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Ice spoons: They serve the same function as other large rocks, but are designed to slow thinning even more because their spherical shape further reduces the surface area of the ice by eliminating the corners. They are often used for form, unless someone wants to make fun of how quickly the ice melts the moment they plan to drink. However, you can get it in the form of a dead star, which is undeniably cool.

Crushed/grained ice : The purpose of this type of ice is to cool the drink as quickly as possible, regardless of the dilution.

Crushed ice is often used in drinks such as mint juleps, Moscow Mules, various swirls and tropical drinks. A common theme? All designed for warm weather, so you can cool down quickly while sipping.

If you don’t want a lot of water in your drink, never shake or stir or strain your cocktail over scoop ice. Instead, pour the cocktails over crushed ice or into a scoop just before serving.  Many drinks that use ice are not even chilled before they are served, because the ice has to do that work in the glass.

If you don’t have the equipment to make pebble ice at home, you will probably use crushed ice. If your refrigerator doesn’t have a shaved ice function, the best way is to simply pulverize ice in a blender or put it in the freezer, cover with a towel, and crush it a few times with a rolling pin or other hard object.

Ice for the crescent moon: The kind of ice cream that most consumer refrigerators spit out. Don’t let anyone tell you that these moon-shaped wedges are not suitable for cocktails. Even if you have a mold with 1×1 inch cubes or scoops of Death Star ice cream, it’s often best to shake or stir the half moons to cool the drink and preserve the pretty one for serving.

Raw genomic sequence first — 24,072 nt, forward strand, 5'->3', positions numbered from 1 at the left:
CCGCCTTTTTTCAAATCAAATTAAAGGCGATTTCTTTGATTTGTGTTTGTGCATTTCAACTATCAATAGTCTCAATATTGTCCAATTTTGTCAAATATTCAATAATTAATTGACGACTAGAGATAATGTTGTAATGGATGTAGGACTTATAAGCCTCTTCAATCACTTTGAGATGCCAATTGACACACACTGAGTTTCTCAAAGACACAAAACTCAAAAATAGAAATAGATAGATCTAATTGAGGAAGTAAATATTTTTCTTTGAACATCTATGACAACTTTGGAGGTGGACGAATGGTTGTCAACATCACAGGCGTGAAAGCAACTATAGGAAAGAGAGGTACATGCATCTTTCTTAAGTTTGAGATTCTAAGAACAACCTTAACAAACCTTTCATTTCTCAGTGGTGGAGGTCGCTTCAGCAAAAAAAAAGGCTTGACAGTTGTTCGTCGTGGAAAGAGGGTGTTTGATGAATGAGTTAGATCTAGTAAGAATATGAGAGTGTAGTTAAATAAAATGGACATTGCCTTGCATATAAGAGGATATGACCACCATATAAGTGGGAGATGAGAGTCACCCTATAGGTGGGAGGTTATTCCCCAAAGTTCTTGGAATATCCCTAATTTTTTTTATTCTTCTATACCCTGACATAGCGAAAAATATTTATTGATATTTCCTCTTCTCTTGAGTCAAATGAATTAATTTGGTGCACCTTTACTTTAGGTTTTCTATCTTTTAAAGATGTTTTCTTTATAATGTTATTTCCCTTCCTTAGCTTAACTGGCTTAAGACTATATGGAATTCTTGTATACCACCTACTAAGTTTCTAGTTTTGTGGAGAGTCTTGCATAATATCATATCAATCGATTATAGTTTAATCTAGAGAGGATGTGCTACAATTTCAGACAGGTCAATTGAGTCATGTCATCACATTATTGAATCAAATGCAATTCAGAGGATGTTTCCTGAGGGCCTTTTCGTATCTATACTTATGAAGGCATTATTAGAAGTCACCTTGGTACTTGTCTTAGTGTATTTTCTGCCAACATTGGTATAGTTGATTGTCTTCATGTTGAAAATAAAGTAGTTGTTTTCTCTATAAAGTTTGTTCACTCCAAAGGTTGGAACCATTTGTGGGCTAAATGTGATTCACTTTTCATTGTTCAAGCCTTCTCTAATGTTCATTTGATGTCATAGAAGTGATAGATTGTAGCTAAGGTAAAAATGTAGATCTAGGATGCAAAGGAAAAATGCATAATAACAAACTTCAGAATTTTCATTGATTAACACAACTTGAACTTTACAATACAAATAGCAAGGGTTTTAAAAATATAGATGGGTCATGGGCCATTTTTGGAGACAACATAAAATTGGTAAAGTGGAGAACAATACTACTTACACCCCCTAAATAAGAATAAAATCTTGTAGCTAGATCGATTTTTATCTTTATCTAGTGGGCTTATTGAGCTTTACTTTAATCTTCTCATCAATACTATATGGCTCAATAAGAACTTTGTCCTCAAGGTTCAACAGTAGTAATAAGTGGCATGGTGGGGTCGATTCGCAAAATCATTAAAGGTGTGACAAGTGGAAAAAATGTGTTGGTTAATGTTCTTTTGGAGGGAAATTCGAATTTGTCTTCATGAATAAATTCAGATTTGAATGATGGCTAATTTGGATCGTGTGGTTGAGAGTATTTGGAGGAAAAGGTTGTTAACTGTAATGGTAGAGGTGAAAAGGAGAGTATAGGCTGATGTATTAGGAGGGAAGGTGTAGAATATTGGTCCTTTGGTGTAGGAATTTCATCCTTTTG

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Scotch stones / whisky stones : These stone or metal cubes are not actually ice, but are meant to be kept in the freezer and added to drinks to cool them down without diluting the alcohol. However, diluting water is an essential ingredient in cocktails and one of the reasons we stir or shake, so they serve more of an aesthetic purpose than a cocktail ingredient. But if you like the taste of your drink, keep using them.

frequently asked questions

Why is ice important in cocktails?

When shaken or stirred with ice, the cocktail breaks and adds water to the drink. This dilution blends the flavors of the drink as the alcohol and heavy fruit flavors melt to create a softer, more enjoyable drink. There are four basic types or forms of ice: cubed, crushed ice, shaved ice and block ice.

Why do bartenders use fresh ice?

A basic bartending technique, there are many different reasons why we sift cocktails. … Fresh ice in a serving glass lasts much longer than ice in a shaker and keeps your drinks from being too watery. The last reason we like to strain smoothies is to remove the clumpy ingredients.

When shaking the drink, if ice is added to the shaker?

First, fill a shaker with ice. This cools the shaker and chills the liquids as you add them. If you are using a smaller shaker or making more than one drink at a time, use less ice to make more room for the ingredients.